romance novels tend to offer only platitudes: love is universal; the right partner is capable of offering solace in a cruel world. (Think Jane Eyre, Atonement, or, if you must, The Fault in Our Stars.) The most compelling aspect of Catherine Lacey’s new novel, The Answers, is that she avoids any such conclusions. The book, described as a “meditation on love,” tells the story of Mary Parsons, a woman who suffers from an inexplicable illness. To pay for treatment, she begins working for Kurt Sky, an eccentric millionaire on a pseudoscientific quest to manufacture the perfect relationship. He hires several women — each representative of aspecific “type” — to be his partners. Mary, for example, is the “Emotional Girlfriend”; her colleagues take on other roles, such as “Maternal Girlfriend” and “Anger Girlfriend.” A research team monitors participants with sensors and cameras, and instructs the women on how to act.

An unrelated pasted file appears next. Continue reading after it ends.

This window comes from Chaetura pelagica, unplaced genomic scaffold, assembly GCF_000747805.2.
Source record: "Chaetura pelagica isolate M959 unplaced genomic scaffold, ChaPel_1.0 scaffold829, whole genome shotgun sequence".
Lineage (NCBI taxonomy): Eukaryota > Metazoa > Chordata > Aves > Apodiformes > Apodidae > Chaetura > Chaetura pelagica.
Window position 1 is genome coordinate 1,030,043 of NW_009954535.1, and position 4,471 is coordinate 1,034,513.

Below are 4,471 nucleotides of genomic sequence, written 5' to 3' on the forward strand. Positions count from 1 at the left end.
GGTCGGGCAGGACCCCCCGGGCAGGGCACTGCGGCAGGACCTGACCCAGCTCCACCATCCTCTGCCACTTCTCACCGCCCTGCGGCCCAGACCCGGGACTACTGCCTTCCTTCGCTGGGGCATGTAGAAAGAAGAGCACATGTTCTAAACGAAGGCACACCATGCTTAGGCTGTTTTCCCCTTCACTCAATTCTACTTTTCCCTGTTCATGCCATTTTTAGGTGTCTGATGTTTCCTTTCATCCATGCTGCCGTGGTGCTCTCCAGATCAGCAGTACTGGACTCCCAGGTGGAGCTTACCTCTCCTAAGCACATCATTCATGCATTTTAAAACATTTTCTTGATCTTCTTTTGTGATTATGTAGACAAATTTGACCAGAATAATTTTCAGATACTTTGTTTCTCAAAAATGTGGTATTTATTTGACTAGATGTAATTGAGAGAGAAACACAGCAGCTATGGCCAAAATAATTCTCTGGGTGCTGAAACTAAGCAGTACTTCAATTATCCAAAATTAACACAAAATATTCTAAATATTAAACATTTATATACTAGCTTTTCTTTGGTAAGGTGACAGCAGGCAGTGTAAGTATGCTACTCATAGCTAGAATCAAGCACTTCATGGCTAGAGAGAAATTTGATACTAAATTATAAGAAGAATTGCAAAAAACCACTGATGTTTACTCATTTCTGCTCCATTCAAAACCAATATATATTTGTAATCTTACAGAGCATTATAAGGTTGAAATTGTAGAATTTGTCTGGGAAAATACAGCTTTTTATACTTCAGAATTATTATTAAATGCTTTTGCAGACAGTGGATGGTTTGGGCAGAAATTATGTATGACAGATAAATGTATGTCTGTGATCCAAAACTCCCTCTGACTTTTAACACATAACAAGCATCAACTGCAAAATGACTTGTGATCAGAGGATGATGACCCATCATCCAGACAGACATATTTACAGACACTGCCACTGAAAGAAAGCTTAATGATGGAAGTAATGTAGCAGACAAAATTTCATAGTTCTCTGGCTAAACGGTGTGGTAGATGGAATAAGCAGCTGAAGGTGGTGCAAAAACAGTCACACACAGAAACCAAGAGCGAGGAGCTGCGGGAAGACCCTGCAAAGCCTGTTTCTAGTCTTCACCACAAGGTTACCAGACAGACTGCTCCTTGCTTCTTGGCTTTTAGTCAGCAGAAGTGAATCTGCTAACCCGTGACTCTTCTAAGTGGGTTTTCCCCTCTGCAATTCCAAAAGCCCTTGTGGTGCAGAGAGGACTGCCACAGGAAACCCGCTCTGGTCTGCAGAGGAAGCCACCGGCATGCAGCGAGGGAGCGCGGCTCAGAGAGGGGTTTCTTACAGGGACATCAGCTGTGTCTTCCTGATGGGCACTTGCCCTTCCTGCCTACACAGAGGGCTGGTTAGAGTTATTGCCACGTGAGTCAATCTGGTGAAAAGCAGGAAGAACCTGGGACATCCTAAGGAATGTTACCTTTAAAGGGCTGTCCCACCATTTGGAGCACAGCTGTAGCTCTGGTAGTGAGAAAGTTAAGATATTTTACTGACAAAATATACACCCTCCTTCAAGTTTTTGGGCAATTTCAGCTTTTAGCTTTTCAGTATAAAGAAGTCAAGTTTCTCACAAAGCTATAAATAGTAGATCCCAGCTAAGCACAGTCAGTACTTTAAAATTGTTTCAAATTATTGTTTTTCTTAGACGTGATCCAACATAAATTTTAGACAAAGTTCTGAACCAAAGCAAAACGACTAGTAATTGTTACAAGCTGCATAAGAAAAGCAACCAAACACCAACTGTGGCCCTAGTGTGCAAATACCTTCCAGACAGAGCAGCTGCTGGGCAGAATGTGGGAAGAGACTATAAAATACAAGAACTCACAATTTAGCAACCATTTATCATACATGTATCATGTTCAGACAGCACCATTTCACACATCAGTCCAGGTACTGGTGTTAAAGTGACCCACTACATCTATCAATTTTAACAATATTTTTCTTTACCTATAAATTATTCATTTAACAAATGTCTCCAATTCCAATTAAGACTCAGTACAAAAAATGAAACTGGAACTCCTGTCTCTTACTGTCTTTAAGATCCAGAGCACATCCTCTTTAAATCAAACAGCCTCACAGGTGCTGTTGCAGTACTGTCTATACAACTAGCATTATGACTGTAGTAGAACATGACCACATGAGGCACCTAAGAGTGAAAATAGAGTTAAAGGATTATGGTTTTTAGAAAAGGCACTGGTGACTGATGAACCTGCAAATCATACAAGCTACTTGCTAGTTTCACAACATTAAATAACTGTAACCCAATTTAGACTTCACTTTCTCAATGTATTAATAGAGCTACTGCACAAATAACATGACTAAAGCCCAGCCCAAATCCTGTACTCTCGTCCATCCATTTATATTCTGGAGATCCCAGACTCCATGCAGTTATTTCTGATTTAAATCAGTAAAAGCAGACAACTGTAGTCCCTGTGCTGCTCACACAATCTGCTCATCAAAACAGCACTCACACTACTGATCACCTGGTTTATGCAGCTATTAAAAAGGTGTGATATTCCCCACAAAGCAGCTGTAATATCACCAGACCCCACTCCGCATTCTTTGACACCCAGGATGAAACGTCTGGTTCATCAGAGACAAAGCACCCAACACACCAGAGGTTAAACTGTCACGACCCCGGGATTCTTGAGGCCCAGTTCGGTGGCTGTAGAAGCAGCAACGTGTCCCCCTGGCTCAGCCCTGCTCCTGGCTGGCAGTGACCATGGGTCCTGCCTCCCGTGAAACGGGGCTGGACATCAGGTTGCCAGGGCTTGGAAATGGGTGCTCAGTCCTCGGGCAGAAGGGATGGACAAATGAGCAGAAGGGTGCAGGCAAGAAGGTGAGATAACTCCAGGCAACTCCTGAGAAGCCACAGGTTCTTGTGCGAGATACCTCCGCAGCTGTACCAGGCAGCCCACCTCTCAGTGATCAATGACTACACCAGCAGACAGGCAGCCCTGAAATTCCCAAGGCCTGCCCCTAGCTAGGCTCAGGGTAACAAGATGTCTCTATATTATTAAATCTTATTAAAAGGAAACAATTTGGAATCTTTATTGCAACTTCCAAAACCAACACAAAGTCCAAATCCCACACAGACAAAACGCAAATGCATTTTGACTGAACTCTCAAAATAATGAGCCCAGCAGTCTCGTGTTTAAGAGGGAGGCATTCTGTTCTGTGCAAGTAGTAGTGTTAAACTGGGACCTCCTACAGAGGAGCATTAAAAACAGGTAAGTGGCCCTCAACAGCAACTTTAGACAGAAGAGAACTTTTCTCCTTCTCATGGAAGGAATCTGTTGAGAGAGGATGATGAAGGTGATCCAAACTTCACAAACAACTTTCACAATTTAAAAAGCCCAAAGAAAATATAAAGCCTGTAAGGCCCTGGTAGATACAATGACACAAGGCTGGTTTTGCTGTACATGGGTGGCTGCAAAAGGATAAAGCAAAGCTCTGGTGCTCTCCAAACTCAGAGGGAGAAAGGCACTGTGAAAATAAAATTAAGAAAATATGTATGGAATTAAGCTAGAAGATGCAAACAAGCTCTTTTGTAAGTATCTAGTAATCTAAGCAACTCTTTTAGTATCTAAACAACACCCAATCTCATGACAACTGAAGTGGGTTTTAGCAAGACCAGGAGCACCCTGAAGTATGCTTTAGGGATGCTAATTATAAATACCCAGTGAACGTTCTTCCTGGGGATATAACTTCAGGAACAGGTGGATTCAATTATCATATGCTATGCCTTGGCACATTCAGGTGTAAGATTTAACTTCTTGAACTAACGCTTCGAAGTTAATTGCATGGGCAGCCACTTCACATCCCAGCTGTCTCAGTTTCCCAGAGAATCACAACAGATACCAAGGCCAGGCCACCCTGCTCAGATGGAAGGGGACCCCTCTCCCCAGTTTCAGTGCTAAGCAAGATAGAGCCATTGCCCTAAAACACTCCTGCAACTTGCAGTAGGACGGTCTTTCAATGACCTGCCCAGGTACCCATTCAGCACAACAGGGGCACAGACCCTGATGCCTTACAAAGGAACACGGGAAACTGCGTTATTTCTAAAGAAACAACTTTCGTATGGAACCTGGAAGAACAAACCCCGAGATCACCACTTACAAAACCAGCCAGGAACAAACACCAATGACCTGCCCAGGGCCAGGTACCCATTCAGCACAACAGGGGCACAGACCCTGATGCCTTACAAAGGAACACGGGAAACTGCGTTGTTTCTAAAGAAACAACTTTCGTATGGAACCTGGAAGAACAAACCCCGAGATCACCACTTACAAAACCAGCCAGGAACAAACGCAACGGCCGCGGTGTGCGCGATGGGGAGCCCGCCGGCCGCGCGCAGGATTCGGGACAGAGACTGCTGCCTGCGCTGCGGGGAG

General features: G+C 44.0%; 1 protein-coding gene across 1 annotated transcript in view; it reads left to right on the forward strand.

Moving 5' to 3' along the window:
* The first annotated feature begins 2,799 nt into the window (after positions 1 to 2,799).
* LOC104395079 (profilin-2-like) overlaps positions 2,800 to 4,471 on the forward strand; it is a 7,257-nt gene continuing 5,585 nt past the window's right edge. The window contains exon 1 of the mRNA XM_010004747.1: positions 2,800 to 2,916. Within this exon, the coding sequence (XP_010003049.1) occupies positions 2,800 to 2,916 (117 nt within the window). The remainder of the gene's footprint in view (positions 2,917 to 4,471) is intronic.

Lacey’s prose is expressive and biting — sex, for example, is depicted mostly as a source of suffering. In the end, the book isn’t really about love. Rather, it exposes the unreliability, nebulousness, and sheer stupidity of human emotion — a much more satisfying message.
— Viviane Fairbank